Motion Deconstructed exhibit, curated by Gary Krimershmoys, was presented at the New York Classic Car Club in Soho, New York from June 9 – July 14, 2010. The group show presented the works of contemporary artists including Indira Cesarine, Lawrence Heller, David Kramer, Oksana Mas, John Melville, Kimberly du Ross, and Aaron Young.

The two photographs and video art production by Indira Cesarine in the exhibit were produced in Bangkok, Thailand. Video art film “Bangkok High” shows a blur of the modern cosmopolitan city, where movement at night envelops the viewer in a cacophony of light and fleeting images. The visuals of traffic are transformed to create an orchestra of light that become a dance of order and chaos. The video evokes a hypnotic and surreal vision created out of the ordinary hum of traffic at night. Additionally the photographs by Cesarine, titled “Truck with Birdcage” and “Truck with Trash,” depicted vehicles that were left behind as junk to become part of the urban city walls. Piled with debris, they were left behind to become living sculptures. They are on one hand grotesque images of the debris of our society, images of pollution created by mass consumption, and on the other hand almost romantic in their distraught and particular state.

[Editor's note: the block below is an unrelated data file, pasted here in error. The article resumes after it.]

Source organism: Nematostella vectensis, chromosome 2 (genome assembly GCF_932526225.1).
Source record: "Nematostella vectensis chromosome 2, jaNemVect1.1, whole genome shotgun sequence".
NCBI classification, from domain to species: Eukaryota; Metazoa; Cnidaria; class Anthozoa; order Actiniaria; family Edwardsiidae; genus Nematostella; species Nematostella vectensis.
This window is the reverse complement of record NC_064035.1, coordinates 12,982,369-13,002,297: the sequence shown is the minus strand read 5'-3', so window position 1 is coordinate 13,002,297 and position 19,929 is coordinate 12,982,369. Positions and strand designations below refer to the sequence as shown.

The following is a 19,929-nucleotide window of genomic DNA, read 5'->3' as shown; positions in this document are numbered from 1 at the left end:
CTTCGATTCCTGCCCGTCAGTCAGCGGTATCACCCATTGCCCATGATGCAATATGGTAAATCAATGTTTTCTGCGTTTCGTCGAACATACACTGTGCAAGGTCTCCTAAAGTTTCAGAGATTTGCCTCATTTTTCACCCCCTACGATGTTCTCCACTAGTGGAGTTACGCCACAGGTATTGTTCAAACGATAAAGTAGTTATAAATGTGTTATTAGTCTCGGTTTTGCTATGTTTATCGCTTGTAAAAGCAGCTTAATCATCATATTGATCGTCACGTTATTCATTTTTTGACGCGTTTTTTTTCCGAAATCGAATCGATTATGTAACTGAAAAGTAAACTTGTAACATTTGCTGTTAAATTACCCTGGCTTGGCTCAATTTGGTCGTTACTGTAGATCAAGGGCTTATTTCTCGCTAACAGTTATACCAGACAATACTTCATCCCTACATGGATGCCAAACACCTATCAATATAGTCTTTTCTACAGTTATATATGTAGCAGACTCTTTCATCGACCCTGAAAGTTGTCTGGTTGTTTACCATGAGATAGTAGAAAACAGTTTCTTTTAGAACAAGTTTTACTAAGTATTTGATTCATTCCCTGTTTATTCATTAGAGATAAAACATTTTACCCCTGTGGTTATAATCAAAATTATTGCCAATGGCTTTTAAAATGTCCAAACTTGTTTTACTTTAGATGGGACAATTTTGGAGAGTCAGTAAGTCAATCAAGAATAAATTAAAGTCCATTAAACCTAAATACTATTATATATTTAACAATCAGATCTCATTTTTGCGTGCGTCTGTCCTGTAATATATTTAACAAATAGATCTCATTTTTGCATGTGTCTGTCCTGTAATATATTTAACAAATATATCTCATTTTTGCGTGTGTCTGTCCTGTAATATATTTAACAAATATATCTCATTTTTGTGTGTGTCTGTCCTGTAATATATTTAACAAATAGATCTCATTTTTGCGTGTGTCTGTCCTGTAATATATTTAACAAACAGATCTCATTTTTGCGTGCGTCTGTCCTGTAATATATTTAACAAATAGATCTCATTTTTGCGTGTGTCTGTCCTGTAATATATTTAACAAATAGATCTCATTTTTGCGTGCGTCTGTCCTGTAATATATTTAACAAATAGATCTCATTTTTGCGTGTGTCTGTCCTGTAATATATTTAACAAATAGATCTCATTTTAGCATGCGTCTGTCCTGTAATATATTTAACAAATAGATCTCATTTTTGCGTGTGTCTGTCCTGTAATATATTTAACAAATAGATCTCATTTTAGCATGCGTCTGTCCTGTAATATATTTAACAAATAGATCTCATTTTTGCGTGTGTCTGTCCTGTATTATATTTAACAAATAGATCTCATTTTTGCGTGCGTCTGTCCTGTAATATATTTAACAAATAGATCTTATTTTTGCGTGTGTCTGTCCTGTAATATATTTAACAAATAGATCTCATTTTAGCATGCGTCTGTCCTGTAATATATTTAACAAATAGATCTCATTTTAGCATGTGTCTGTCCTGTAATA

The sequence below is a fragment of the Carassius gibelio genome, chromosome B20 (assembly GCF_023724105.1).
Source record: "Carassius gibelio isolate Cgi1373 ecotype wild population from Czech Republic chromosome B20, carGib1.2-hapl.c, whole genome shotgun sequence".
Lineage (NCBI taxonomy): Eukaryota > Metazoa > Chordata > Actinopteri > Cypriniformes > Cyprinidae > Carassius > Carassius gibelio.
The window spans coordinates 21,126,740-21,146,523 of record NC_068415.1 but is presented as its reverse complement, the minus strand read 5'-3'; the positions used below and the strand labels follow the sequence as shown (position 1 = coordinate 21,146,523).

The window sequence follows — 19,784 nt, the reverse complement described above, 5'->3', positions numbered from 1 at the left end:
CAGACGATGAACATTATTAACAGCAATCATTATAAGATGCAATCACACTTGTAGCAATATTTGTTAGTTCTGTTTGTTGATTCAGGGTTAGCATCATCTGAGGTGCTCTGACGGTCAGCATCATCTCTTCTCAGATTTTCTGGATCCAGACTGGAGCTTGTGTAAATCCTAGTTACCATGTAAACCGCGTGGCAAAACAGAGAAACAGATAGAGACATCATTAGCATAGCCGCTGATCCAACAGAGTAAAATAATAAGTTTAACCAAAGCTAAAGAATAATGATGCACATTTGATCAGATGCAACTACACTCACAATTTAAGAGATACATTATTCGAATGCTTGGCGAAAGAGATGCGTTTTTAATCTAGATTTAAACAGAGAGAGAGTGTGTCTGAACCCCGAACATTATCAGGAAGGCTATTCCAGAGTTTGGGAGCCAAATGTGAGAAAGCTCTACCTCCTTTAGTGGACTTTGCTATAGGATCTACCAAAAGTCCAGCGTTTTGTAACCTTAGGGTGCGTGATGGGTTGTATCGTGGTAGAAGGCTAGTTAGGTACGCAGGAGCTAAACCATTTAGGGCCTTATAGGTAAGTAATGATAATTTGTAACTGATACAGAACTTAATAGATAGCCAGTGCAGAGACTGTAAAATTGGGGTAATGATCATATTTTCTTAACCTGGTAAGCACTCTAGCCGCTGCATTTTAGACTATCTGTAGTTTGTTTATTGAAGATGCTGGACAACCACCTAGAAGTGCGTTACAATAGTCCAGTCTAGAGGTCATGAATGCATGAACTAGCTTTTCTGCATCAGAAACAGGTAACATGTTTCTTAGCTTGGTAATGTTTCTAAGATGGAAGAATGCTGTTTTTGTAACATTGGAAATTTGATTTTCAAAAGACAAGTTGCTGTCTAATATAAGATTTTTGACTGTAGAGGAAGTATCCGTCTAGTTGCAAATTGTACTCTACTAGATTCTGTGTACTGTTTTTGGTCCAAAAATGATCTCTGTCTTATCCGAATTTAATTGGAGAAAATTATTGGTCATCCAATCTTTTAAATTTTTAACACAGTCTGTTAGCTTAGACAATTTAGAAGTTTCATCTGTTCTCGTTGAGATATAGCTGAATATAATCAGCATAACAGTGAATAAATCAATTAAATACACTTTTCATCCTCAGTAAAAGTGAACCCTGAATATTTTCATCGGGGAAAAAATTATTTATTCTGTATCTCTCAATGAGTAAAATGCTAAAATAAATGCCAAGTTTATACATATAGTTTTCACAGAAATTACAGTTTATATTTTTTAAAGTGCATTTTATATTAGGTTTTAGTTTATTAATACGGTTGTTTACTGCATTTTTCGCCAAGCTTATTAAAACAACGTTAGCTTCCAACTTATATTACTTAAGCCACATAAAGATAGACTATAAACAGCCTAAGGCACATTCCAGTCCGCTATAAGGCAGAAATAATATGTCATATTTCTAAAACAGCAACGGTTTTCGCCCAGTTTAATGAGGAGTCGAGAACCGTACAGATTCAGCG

The press release noted, “Art and the automobile are two of the most luxurious, aspirational and divisive objects in humanity’s recent history. At the Motion Deconstructed show, we would like to invite you to take a contemporary look at what art can say about the automobile’s place in a modern society. Motion Deconstructed deals with the myriad of ways society fetishizes the beauty of the car, uses it as a status symbol and makes it one of the primary materialistic goals of people’s labours, but without bypassing its dark side as a clogger of streets and junkyards. Here you will not find traditional scenes in automotive art depicting race cars going around racetracks or shining as they park on a well manicured lawn. The themes of beauty and banality that are present in automobiles, juxtaposed with the auto-exotica in the Club, should make the viewer question what the connection of art and the mechanized society in motion means.”